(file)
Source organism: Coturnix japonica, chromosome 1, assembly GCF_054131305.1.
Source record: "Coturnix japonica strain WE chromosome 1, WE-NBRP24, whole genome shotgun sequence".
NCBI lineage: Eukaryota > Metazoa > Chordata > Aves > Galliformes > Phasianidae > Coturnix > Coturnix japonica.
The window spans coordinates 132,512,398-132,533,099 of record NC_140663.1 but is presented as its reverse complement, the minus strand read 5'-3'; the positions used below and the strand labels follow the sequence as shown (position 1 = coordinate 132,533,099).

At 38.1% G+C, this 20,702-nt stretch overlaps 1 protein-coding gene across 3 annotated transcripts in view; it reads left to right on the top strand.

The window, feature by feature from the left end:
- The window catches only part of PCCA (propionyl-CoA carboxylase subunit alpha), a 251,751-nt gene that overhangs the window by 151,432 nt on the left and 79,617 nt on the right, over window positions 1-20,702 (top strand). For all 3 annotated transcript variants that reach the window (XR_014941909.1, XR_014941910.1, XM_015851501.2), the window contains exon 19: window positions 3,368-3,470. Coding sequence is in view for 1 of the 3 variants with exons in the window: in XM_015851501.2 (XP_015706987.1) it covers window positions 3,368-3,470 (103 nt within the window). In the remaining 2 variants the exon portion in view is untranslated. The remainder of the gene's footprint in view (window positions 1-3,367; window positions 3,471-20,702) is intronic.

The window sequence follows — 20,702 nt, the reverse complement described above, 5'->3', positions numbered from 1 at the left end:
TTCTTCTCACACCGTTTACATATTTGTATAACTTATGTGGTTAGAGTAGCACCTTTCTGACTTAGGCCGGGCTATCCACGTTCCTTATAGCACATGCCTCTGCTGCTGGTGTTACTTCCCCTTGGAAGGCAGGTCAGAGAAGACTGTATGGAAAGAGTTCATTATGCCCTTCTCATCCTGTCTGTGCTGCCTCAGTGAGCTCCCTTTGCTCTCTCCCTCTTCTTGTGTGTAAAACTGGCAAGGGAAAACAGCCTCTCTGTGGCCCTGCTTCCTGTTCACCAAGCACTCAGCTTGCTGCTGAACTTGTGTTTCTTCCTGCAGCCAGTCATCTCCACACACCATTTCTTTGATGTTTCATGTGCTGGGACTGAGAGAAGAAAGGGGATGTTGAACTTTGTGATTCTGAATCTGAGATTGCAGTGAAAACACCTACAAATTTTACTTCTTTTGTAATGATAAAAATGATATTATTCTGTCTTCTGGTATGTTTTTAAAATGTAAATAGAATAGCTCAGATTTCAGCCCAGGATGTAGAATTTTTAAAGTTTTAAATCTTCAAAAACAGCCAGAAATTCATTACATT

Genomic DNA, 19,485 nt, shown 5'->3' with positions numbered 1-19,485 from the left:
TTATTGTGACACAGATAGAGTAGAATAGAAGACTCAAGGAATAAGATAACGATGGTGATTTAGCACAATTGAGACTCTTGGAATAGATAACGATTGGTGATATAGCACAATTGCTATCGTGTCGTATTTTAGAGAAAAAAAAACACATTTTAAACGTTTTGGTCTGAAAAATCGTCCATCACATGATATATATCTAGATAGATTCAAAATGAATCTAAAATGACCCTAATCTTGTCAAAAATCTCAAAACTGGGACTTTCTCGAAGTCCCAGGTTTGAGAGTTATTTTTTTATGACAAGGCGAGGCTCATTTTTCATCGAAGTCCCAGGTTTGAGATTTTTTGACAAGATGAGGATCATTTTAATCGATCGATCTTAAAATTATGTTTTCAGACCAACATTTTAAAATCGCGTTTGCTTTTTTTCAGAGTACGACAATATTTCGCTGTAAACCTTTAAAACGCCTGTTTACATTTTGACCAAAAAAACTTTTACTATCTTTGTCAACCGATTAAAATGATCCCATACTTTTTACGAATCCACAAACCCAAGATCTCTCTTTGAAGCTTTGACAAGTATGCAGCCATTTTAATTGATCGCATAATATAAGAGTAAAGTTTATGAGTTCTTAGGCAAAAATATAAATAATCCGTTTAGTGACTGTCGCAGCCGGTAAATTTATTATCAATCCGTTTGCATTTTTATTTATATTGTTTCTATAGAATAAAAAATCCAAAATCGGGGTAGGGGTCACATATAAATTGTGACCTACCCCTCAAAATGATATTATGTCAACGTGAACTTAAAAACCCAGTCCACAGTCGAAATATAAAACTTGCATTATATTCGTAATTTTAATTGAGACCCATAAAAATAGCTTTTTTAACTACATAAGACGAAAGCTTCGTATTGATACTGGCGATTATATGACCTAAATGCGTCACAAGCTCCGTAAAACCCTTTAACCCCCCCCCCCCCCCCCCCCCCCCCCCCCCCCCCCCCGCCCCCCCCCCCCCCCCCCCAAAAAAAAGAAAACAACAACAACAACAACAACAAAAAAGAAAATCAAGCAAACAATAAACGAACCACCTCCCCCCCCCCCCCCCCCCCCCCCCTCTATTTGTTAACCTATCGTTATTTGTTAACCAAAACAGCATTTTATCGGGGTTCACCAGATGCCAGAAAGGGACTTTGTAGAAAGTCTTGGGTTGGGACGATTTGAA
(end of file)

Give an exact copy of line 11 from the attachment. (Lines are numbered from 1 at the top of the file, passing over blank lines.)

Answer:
TTATTGTGACACAGATAGAGTAGAATAGAAGACTCAAGGAATAAGATAACGATGGTGATTTAGCACAATTGAGACTCTTGGAATAGATAACGATTGGTGATATAGCACAATTGCTATCGTGTCGTATTTTAGAGAAAAAAAAACACATTTTAAACGTTTTGGTCTGAAAAATCGTCCATCACATGATATATATCTAGATAGATTCAAAATGAATCTAAAATGACCCTAATCTTGTCAAAAATCTCAAAACTGGGACTTTCTCGAAGTCCCAGGTTTGAGAGTTATTTTTTTATGACAAGGCGAGGCTCATTTTTCATCGAAGTCCCAGGTTTGAGATTTTTTGACAAGATGAGGATCATTTTAATCGATCGATCTTAAAATTATGTTTTCAGACCAACATTTTAAAATCGCGTTTGCTTTTTTTCAGAGTACGACAATATTTCGCTGTAAACCTTTAAAACGCCTGTTTACATTTTGACCAAAAAAACTTTTACTATCTTTGTCAACCGATTAAAATGATCCCATACTTTTTACGAATCCACAAACCCAAGATCTCTCTTTGAAGCTTTGACAAGTATGCAGCCATTTTAATTGATCGCATAATATAAGAGTAAAGTTTATGAGTTCTTAGGCAAAAATATAAATAATCCGTTTAGTGACTGTCGCAGCCGGTAAATTTATTATCAATCCGTTTGCATTTTTATTTATATTGTTTCTATAGAATAAAAAATCCAAAATCGGGGTAGGGGTCACATATAAATTGTGACCTACCCCTCAAAATGATATTATGTCAACGTGAACTTAAAAACCCAGTCCACAGTCGAAATATAAAACTTGCATTATATTCGTAATTTTAATTGAGACCCATAAAAATAGCTTTTTTAACTACATAAGACGAAAGCTTCGTATTGATACTGGCGATTATATGACCTAAATGCGTCACAAGCTCCGTAAAACCCTTTAACCCCCCCCCCCCCCCCCCCCCCCCCCCCCCCCCCCCCGCCCCCCCCCCCCCCCCCCCAAAAAAAAGAAAACAACAACAACAACAACAACAAAAAAGAAAATCAAGCAAACAATAAACGAACCACCTCCCCCCCCCCCCCCCCCCCCCCCCTCTATTTGTTAACCTATCGTTATTTGTTAACCAAAACAGCATTTTATCGGGGTTCACCAGATGCCAGAAAGGGACTTTGTAGAAAGTCTTGGGTTGGGACGATTTGAA